As the curtain finally came down on one of the most successful and publically engaging space projects of all time, the Rosetta mission has thrust not only exploration, but also the importance and value of the European Space Agency (ESA), firmly into the spotlight.

The agency was set up back in 1975, but over the last decade has significantly increased its European footprint and investment to become a global leader in space exploration. With World Space Week beginning today, ESA’s previous success and already long list of future missions are vital as we seek to learn and understand more about our universe. Following Rosetta, other projects include the ExoMars mission, the Solar Orbiter mission to observe the surface of the moon, and JUICE, the ‘Jupiter Icy Moon Explorer’.

And like Rosetta, the UK has a critical role to play in these future missions. Although the UK only contributes about 9.9% of the total ESA budget, the Rosetta Mission had 10 UK industrial partners, which made up 20% of the total number of companies involved across Europe. For the ExoMars project in particular, Airbus Defence and Space in Stevenage are leading the rover’s construction, meaning that the first rover of the mission launched in 2020 will have been developed, built and tested in the UK. The UK’s membership of the ESA, is integral to the future success of these missions, but also helps to leverage greater involvement and investment for our businesses. In the latest call for space projects under FP7 around 80% of successful bids include a UK partner and around 24% are led by one. The total investment secured by these partners is approximately €29 million, or 23% of the available budget for the call.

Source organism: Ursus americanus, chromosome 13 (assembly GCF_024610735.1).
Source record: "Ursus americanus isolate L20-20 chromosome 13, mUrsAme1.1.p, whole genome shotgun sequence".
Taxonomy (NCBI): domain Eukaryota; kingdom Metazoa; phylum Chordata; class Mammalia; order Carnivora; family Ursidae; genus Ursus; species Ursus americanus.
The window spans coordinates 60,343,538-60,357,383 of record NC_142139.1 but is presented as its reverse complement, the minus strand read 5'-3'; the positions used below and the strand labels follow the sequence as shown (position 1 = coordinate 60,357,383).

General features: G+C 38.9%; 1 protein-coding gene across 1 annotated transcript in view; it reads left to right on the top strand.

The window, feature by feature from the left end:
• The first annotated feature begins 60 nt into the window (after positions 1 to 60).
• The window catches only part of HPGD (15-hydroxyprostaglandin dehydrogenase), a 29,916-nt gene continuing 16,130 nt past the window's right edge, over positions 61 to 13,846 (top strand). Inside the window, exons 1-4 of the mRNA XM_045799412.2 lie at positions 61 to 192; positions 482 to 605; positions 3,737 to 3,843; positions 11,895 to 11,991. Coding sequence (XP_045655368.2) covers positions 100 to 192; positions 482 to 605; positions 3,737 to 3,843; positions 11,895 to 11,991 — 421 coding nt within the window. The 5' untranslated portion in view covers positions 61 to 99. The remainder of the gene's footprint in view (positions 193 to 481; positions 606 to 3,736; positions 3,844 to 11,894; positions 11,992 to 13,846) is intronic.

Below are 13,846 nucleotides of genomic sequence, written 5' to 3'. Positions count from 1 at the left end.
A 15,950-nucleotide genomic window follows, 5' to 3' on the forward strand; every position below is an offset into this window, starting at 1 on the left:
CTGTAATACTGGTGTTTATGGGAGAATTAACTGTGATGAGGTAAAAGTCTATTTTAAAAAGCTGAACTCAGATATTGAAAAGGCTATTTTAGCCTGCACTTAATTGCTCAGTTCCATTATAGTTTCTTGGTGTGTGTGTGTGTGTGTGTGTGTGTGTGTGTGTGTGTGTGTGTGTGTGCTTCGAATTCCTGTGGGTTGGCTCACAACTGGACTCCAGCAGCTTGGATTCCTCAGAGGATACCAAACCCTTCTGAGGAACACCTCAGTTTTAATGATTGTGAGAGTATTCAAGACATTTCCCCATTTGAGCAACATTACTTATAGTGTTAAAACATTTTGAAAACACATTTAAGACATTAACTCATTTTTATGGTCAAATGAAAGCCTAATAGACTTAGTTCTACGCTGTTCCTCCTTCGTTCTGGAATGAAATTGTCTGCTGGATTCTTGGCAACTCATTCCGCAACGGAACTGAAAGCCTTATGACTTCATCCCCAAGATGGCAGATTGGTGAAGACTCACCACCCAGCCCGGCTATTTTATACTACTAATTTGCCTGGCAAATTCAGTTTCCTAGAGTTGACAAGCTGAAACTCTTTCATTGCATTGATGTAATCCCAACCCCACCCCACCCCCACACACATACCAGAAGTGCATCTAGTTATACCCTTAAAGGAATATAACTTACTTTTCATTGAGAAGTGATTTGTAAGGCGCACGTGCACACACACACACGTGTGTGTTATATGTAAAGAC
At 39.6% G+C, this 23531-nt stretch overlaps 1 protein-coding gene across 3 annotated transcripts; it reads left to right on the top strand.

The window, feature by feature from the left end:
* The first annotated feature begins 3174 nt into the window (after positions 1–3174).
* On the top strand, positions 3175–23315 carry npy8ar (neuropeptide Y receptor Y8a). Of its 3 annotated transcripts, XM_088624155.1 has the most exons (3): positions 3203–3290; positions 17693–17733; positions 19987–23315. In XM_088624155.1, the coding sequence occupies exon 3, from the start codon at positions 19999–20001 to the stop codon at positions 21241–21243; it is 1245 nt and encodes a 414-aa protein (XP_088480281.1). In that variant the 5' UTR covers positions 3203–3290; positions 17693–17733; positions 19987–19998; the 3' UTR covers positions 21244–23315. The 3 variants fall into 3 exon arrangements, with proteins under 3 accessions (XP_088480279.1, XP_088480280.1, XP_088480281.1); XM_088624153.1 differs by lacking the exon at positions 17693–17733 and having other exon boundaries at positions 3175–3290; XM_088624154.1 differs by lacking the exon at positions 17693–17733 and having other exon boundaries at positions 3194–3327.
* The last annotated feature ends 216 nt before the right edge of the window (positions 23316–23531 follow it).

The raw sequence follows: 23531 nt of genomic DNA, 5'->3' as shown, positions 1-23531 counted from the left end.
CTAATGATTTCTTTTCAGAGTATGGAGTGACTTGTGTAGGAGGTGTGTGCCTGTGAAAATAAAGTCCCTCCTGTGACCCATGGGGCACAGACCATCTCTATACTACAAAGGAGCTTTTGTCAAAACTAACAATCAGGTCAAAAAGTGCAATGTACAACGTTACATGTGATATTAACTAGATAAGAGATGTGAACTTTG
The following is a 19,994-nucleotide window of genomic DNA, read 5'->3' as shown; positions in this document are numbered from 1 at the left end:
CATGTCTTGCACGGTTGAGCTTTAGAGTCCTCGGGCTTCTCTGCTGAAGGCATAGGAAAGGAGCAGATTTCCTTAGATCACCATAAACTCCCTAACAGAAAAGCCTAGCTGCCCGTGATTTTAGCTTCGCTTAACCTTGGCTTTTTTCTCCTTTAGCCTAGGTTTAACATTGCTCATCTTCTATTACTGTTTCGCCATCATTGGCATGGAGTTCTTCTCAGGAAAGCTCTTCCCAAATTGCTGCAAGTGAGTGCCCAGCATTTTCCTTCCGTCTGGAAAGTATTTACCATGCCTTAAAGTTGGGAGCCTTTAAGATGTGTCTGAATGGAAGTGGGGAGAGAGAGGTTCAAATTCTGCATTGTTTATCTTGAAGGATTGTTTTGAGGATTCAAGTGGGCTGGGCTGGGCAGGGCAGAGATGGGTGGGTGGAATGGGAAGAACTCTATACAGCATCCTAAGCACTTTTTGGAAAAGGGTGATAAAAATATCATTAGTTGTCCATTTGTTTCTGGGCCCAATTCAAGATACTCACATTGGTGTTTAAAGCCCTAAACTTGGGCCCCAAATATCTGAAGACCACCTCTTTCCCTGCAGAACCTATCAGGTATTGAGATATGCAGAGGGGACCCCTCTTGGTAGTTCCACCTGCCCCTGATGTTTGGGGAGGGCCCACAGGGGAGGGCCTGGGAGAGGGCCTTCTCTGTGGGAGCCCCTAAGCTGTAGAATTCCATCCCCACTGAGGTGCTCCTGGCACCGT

Such involvement in ESA projects is an important part of the UK’s own space sector development. The Space Innovation & Growth Strategy (SIGS) brings together the UK Space Agency, industry and academics to help plan and grow the spacer sector here in the UK. So far, it has helped launch the first UK National Space policy from a UK government, as well as introduced measures such as an insurance tax waiver for UK spacecraft operators. The strategy itself sets a bold and ambitious goal of growing the UK space sector to £40bn of annual turnover by 2030, representing 10% of the global market.

For the UK Space industry, the future is clear. Growing a currently £11.8bn industry to around £40bn by 2030 depends on greater involvement in European Space Agency projects, the commitment to long term industrial growth through the SIGS, and continued global investment to showcase our unique capabilities and help lead the next generation of commercial and scientific space projects.